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Hot Starting/Vapor Lock Issues (E10?)

Discussion in 'Chainsaw' started by Chris-PA, Sep 7, 2014.

  1. Chris-PA

    Chris-PA Where the Wild Things Are

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    I was cutting yesterday in the heat (was about 90F), and once again had hot start issues. My saws are clearly vapor locking, as I have to full choke them to get them to fire briefly, then I take off the choke and they'll run for a moment and stall. If I pull them many times on full choke then I can eventually get them running again - they don't flood. I always try to set them down in the shade, and not to let them run out of fuel but rather let them idle a bit before shutting them off, but I still have issues with it.

    The saws with purge bulbs will pump vapor when hot - basically the purge becomes useless, but all works fine again when cooled off. Most of my saws have done this in the heat, and they run fine once I get them going and the lines get cleared out again. Given the variety of saws it is not something to do with the saw design, it must be the fuel.

    I'm using E10 from the local station with good oil at 40:1. I thought once that this was due to winter fuel blends used in the spring on early hot days, but it's September now so this is unlikely. It may be that they've changed fuel vapor characteristics now that no cars have carburetors, I have no way to know.

    Anyway, is anyone else experiencing this? I can't be the only one having hot start issues in the heat. I'd like to understand better why this is happening now.
     
  2. Termite

    Termite Time To Launch

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    No, I have not experienced this problem but I don't use fuel with ethanol.
    Very interesting.
     
  3. benmyers

    benmyers ArboristSite Operative

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    We had a problem like this last summer with a wild thing. Never did figure out what the problem was. Replaced fuel lines and the tank vent I think and haven't had any problems. But it also hasn't been as hit around here this summer.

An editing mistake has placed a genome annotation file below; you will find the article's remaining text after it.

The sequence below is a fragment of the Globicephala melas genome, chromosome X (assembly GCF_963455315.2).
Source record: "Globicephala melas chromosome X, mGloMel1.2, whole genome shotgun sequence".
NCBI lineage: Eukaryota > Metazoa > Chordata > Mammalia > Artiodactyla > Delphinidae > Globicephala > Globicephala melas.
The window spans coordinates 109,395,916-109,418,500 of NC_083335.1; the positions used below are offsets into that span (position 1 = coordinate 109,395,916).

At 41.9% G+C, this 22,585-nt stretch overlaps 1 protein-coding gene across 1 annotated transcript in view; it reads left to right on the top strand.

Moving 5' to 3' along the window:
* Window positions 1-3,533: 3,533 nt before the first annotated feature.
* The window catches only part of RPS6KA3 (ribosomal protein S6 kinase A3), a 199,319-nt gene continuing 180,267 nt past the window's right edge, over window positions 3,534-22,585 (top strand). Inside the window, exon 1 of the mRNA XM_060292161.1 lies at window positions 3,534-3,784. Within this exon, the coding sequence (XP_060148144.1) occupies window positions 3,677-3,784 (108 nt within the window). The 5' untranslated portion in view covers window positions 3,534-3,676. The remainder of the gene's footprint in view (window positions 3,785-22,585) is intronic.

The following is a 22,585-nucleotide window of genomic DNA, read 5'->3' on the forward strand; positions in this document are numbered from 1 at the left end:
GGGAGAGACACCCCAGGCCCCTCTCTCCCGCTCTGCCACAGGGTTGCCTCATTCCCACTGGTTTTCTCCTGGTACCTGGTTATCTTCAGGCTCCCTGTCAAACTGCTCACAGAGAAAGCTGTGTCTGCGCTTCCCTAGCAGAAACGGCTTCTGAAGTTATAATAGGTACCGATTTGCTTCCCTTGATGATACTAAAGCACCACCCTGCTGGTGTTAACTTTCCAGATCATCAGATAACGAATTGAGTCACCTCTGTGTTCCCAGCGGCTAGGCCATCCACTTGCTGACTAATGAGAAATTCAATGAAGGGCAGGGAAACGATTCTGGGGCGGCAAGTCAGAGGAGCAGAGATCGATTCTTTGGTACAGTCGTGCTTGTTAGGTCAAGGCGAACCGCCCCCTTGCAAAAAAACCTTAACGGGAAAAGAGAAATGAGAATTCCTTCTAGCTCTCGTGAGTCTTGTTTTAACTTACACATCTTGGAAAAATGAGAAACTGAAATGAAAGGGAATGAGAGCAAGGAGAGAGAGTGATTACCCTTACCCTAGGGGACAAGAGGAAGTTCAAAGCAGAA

4. SS Sniper

    SS Sniper Addicted to ArboristSite

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    No I don't see this, and I use E10 the majority of the time too.
    Interesting to see what the problem is
     
  5. GrassGuerilla

    GrassGuerilla Olympic Piss-reving wanna be.

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    What's the spark plug look like in these machines? Any chance they're set a shad lean? Similar effect.
     
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  6. Chris-PA

    Chris-PA Where the Wild Things Are

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    I don't run them puking rich, but they all "4-stroke" when I lift. Plugs look fine. There are no cats to add heat either. It happens if I shut them off and let them sit long enough to heat soak - if I start them back up soon enough there is no problem.

    It was darn hot yesterday, but I was cutting in the shade of the woods.
     
  7. zogger

    zogger Tree Freak

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    Run two saws in a similar manner and time frame, one with your mix, the other canned premix.
     
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  8. Chris-PA

    Chris-PA Where the Wild Things Are

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    I suppose that would be an interesting experiment, but I'm pretty convinced already that it is the fuel, and I'm certainly not going to be running canned fuel long term. Also I never know when I'll be cutting in the heat much ahead of time.